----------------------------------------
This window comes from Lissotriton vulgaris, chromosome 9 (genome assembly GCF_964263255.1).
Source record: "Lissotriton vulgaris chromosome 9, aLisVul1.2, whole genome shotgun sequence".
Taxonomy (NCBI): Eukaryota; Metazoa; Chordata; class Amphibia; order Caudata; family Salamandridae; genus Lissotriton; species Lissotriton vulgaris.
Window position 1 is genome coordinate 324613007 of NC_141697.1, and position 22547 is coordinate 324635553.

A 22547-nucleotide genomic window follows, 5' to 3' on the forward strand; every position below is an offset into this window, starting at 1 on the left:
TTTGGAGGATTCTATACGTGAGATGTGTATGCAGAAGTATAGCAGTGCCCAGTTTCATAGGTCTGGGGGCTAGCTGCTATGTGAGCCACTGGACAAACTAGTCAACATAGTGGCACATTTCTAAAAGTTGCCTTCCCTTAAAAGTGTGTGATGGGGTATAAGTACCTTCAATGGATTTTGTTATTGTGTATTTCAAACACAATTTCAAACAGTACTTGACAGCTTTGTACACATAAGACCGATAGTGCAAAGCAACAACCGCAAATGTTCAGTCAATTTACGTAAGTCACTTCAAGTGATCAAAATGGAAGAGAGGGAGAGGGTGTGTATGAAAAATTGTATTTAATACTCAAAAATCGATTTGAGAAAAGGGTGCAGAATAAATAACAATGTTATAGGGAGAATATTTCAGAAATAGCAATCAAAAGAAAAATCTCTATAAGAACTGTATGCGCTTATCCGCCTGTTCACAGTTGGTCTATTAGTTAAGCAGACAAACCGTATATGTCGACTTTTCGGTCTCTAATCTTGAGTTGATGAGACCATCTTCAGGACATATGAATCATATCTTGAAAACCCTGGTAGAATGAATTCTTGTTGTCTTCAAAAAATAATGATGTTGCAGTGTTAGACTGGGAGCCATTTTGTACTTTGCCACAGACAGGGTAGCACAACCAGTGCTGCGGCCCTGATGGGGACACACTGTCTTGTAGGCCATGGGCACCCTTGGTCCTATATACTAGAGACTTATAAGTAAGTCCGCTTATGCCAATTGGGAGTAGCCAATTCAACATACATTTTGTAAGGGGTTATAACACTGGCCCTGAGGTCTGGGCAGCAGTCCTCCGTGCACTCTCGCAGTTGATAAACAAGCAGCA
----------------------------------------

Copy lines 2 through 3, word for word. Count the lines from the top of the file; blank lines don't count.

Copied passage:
Source record: "Lissotriton vulgaris chromosome 9, aLisVul1.2, whole genome shotgun sequence".
Taxonomy (NCBI): Eukaryota; Metazoa; Chordata; class Amphibia; order Caudata; family Salamandridae; genus Lissotriton; species Lissotriton vulgaris.